Case Report: 2008 S.L.T. (Sh Ct) 61Stirling Sheriff’s Court, Court ref: A976/06; 23rd April 2008Scottish Courts Service decision and decision.An appeal to the Court of Session was abandoned on 13th January 2010.
Facts: These two linked cases were heard together. Mr and Mrs Snowie owned Boquhan House close to Kippen in Stirlingshire and grounds extending to 70 acres. Two driveways entered the Estate from public roads via the East Lodge and the West Lodge, giving access to the Estate and a neighbouring farm. The Estate also contained seven tenanted houses and stables. Mr and Mrs Ross owned the West Lodge, the garden of which lay on either side of the main, west driveway. The gates consisted of two pedestrian gates and a vehicular gate.
After a few years of ownership the Snowies carried out work on the previously manually operated gates so that the vehicular gate could be operated electronically and remotely. The pedestrian gates at the West Lodge were locked, preventing public access through the gate.
Both before and after the Snowies purchased the Estate, local people enjoyed regular access, taking a short cut to a right of way parallel to the southern edge of the Estate, walking or cycling. After the main gate was locked, access could still be taken through the neighbouring farm or the East gates.
Stirling Council received complaints about the changes at the West gates from people wishing to take access. There were negotiations to seek agreement for reinstatement of pedestrian access at the west gate, involving Stirling Council, the Snowies and the Rosses. Following the failure of these negotiations, Stirling Council served a written Notice under Section 14(2) of the Land Reform Act (Scotland) 2003 requiring the pedestrian gate to remain open. During the course of the negotiations, the Rosses had become responsible for the gates under a lease (which the Sheriff said appeared inexplicable). Once the existence of the lease was disclosed the Rosses were served with a similar Notice.
Evidence: The Snowies and the Rosses appealed to the Sheriff Court against the notice, claiming that unlocking the gate would affect their security and would prevent them having sufficient land excluded from access rights to enable them to have reasonable measures of privacy in Boquhan House and the Lodge. Mr Snowie claimed a special need for privacy for his family and referred to the need to provide for the privacy of other tenants close to the house, although the Ramblers noted that this claim did not extend to tenants on the other side of the main road.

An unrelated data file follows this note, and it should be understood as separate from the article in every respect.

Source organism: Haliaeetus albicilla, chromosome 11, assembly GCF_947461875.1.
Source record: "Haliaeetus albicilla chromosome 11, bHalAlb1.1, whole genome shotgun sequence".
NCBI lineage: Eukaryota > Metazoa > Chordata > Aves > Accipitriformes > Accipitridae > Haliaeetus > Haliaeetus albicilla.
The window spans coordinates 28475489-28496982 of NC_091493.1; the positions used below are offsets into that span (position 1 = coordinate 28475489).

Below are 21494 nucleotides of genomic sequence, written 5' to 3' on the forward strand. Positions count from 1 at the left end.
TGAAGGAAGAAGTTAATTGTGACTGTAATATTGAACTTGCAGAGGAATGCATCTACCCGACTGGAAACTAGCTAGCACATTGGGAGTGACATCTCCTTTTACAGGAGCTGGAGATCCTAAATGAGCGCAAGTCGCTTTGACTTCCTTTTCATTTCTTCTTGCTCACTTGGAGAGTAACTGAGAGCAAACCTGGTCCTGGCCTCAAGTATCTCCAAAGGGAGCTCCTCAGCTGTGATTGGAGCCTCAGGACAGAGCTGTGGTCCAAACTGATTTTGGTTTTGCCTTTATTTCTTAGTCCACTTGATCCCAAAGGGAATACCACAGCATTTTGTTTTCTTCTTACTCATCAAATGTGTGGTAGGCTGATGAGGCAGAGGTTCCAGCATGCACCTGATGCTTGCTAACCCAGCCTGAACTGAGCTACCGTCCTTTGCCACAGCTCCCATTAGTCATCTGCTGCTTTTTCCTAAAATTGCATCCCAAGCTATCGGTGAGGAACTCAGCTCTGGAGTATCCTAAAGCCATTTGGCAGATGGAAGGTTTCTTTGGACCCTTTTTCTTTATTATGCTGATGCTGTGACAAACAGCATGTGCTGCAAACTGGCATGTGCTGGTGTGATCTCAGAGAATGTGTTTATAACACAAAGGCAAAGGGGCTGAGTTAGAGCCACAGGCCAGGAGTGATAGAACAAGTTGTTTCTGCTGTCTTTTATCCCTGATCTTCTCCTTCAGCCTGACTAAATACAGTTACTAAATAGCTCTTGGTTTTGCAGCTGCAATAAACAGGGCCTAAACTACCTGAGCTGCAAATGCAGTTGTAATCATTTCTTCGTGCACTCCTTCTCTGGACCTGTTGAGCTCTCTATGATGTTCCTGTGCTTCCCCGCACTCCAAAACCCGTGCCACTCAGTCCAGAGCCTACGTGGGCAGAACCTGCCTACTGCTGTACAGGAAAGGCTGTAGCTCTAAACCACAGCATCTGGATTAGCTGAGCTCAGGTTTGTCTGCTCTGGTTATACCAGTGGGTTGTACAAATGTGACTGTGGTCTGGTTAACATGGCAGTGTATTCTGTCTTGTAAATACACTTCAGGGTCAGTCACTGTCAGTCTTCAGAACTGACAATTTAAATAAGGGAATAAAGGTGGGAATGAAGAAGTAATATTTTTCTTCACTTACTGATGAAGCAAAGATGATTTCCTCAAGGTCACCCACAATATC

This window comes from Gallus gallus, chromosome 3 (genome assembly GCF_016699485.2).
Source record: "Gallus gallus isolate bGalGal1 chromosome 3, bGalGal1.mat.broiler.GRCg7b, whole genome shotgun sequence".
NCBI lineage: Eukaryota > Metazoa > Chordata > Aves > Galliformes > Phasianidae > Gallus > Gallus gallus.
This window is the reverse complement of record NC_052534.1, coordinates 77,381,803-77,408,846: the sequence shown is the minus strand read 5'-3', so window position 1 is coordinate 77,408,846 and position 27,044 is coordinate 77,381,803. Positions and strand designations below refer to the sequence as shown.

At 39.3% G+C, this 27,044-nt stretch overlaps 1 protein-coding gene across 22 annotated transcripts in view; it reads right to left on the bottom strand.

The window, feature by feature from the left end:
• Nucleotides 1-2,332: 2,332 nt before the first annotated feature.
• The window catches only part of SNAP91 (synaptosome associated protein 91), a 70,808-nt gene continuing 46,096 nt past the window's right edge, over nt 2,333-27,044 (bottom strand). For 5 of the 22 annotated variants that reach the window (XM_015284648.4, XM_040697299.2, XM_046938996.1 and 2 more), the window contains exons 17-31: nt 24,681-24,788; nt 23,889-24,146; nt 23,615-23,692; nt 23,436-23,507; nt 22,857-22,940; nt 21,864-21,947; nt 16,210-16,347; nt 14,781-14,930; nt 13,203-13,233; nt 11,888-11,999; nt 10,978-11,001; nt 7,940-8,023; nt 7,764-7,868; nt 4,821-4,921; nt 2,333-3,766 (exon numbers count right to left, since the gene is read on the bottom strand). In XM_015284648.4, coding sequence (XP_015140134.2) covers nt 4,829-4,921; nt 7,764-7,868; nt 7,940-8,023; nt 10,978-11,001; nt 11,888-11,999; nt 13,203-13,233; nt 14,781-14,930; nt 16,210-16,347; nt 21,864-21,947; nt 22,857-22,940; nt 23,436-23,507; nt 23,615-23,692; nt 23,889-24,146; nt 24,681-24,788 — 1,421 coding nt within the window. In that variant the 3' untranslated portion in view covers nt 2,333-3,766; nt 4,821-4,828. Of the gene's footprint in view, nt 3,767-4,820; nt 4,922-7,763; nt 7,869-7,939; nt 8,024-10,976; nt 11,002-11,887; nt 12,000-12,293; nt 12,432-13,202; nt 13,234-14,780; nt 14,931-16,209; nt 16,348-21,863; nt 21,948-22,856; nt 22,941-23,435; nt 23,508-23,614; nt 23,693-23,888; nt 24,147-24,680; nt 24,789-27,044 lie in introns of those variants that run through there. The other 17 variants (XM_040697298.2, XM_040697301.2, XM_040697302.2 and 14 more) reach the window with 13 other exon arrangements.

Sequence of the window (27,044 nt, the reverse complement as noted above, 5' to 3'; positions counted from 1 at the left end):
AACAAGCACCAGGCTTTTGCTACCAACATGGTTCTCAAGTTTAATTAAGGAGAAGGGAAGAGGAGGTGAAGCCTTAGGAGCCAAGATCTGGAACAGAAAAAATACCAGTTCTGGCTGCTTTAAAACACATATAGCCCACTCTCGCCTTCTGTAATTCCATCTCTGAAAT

Decision: In his judgment, the Sheriff endorsed the approach to the determination of exempted land set out in the Gloag judgment: the court is to look not at the individual proprietor for the time being, but is to consider the particular characteristics of the property, and the expectations of the kind of person who would buy it and live there. He set aside the evidence of Mr Snowie’s security expert and decided it was not necessary for the gates to be locked for reasons of privacy and enjoyment, nor for security or insurance purposes, and he refused to withdraw the Notice.O
The Snowies had asked for the Sheriff to determine the amount of land that afforded privacy and enjoyment in terms of section 28 of the 2003 Act. They claimed that a substantial part of the estate should be excluded from access, including the entire length of the driveways. This was dismissed by the Sheriff, who outlined a smaller area to be excluded from the exercise of access rights, including the rear garden, the tennis courts and changing rooms, and adjacent gardens. He rejected the suggestion that the entire driveways should be excluded, as he said these were not land adjacent to the house. In relation to the tenanted houses on the estate, he said each of these properties had a well-defined garden area that was exempt from access and this would be obvious to any responsible access taker. A similar situation applied at the West Lodge.
At the appeal hearing, Counsel for the appellants (the Snowies and Rosses) argued, firstly, that the Sheriff had not correctly interpreted section 6(1)(b)(iv) of the 2003 Act. He said that the Sheriff had to consider the particular people living there at the time in question, and he had not done this. He said the Sheriff had also failed to give sufficient consideration to the needs of the people living in the tenanted houses.
Secondly, he argued that the area of land which the Sheriff had excluded had been determined arbitrarily: there was no logical explanation as to how the decision had been reached. Also, he had conflated the Ross and Snowie cases, commenting on security of the estate in the Ross case, when that was not relevant. The appellants asked for the Court to quash the judgement and remit the matter back to the Sheriff to apply the correct interpretation of section 6(1)(b)(iv).
Counsel for Stirling Council said that the Sheriff had made an extensive site visit, had listened to the wishes expressed by the Snowies and Rosses, and had come to a decision on what was required for ‘persons’ living in the house, as the Act required, and not ‘the persons’ as had been argued. The reasons for selecting the exempted area had been explained in the judgement.
The Court asked Counsel for the appellants to address them further on how, if the findings in fact were not challenged, the case could be remitted back to the Sheriff. However, the appellants withdrew their appeal, and so this issue was not addressed.
See the note on the Gloag case in relation to the involvement of the Ramblers Association.
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